The recovery of home values in metro Atlanta is significantly greater in the northern region. This reality adds to the complexity of policies that could promote more equitable equity gains across the region. File/Credit: Dan Immergluck

There’s an uptick in discussion about the state of the housing recovery in metro Atlanta.

The Atlanta Regional Commission produced a report in February that updated an array of data related to housing costs, including the cost of transportation, which places Atlanta below the 50 percent mark. The city of Atlanta released a five-year plan last month that suggests a number of policies aimed at spurring $100 million in new residential investments and raising the city’s population by 42,000 residents.

Civic leaders are slated to gather March 17 to discuss various types of housing policies. The program titled, “Underwater Atlanta: Addressing Negative Equity in Our Region,” is convened by Piece by Piece: A Regional Foreclosure Response Initiative.

The keynote speaker, Paul Weech, serves as president/CEO of a non-profit corporation created by Congress in 1978. NeighborWorks America funds and monitors more than 230 agencies to fulfill a mission to, “Promote reinvestment in urban, suburban and rural communities by local financial institutions working cooperatively with residents and local government,” according to a description posted on a website of the U.S. Department of Housing and Urban Development.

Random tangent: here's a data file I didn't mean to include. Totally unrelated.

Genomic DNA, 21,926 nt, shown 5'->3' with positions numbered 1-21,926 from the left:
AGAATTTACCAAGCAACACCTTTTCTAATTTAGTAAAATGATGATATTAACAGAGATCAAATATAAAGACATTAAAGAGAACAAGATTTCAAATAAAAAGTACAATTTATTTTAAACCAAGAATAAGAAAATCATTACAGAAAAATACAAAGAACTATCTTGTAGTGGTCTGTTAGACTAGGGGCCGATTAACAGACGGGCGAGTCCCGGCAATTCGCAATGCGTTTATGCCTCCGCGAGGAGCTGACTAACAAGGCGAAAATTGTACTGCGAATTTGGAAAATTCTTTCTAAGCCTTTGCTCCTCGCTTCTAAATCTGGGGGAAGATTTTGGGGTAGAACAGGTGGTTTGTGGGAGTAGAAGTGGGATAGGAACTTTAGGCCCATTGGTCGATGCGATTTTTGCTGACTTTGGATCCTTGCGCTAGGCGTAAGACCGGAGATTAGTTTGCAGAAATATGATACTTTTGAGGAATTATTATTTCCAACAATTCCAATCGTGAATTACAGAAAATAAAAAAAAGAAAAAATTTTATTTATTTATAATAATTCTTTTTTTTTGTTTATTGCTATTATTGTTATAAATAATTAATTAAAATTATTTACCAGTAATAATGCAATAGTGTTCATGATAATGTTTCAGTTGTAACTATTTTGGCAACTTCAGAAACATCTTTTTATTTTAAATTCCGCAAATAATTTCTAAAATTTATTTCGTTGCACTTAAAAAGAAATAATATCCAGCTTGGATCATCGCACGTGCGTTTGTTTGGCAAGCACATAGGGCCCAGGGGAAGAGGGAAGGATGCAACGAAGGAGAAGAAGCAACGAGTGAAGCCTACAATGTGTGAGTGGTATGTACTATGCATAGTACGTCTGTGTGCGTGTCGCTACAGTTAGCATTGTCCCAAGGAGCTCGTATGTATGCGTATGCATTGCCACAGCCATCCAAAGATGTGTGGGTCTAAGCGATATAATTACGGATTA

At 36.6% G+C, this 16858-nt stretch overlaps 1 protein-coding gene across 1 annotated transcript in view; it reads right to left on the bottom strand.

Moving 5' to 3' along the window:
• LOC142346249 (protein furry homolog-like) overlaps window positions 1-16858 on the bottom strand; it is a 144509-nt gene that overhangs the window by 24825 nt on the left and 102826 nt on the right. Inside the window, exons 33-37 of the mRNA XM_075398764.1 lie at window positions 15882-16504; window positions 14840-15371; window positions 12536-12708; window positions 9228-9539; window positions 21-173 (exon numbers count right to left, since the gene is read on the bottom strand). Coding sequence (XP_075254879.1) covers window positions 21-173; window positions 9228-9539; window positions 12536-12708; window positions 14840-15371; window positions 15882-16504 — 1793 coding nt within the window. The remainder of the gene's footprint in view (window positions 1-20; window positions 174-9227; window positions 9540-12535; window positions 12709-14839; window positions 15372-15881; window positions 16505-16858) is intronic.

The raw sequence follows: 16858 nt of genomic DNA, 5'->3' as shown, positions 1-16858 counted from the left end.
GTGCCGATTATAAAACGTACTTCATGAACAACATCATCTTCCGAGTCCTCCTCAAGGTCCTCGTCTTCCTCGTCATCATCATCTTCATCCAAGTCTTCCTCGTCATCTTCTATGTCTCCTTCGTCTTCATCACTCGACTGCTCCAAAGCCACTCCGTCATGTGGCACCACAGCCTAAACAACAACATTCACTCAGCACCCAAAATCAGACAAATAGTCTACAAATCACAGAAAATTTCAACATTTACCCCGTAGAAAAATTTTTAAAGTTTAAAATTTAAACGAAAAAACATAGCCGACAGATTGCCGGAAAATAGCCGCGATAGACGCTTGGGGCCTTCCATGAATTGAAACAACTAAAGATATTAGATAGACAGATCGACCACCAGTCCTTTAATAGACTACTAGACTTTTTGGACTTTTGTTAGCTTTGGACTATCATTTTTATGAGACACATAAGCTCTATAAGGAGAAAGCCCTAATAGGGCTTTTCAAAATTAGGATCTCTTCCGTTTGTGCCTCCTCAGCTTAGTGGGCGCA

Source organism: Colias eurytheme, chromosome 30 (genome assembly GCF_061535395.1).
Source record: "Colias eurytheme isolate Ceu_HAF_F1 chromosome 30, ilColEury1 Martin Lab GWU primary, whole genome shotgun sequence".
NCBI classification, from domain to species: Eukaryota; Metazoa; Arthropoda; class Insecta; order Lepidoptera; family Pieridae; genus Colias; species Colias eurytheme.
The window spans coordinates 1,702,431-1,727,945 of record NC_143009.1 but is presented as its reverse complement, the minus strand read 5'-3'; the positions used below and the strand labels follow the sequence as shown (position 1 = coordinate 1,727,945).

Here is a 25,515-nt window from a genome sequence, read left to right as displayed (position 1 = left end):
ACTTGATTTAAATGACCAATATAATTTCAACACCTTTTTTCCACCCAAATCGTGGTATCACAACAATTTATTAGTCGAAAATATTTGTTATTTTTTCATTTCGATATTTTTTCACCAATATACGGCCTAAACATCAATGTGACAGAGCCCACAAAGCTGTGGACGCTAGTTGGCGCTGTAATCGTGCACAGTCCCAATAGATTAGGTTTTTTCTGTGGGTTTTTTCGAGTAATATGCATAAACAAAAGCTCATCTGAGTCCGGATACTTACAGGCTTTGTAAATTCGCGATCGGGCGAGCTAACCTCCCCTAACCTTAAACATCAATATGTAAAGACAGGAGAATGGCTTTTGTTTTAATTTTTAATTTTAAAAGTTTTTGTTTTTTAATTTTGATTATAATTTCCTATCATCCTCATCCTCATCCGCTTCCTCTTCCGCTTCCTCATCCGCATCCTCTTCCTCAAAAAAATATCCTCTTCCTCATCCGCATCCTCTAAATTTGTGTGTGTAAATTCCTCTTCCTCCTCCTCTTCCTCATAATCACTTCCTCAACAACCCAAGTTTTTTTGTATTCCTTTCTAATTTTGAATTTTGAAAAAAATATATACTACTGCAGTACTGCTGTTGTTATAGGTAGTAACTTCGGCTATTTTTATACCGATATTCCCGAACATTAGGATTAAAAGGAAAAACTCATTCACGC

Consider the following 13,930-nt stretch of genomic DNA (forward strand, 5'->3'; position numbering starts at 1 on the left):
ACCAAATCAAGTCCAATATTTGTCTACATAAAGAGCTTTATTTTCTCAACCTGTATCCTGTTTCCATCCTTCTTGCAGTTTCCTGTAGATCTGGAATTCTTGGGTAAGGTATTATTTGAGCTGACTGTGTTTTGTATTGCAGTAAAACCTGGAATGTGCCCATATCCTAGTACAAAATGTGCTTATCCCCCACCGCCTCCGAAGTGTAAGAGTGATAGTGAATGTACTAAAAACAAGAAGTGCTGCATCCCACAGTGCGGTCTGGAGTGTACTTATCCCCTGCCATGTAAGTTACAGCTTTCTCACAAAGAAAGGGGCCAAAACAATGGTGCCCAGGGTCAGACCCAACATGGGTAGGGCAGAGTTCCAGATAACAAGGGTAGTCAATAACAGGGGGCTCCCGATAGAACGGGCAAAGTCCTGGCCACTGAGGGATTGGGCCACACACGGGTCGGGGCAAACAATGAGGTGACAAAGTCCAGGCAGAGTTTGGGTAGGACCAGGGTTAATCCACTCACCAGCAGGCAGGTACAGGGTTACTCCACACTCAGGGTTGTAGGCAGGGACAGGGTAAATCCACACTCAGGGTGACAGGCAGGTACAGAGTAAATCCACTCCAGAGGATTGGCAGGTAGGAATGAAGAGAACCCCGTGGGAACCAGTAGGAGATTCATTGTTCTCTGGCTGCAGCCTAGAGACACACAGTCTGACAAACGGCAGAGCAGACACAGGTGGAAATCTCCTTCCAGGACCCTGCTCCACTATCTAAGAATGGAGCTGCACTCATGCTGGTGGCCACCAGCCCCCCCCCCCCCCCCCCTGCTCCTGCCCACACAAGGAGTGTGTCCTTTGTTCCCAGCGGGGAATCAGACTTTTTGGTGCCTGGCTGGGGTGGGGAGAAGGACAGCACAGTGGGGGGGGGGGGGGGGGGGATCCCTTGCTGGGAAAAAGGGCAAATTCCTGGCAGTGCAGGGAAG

“One of the benefits of the ‘Underwater’ conference is to remind ourselves … that this is a priority and impacts not only residents of those areas, but also the counties’ property tax collections, buying power of these families, and business starts [often funded by home equity]. It’s an issue that impacts everyone in the region,” O’Callaghan said.

Paul Weech
Paul Weech

The forum also will serve as a grim reminder that metro Atlanta is tied for first place for the proportion of underwater homes.

In metro Atlanta and Las Vegas, 35 percent of home mortgages are underwater, according to a 2014 report by the Haas Institute for a Fair and Inclusive Society, at the University of California, Berkeley.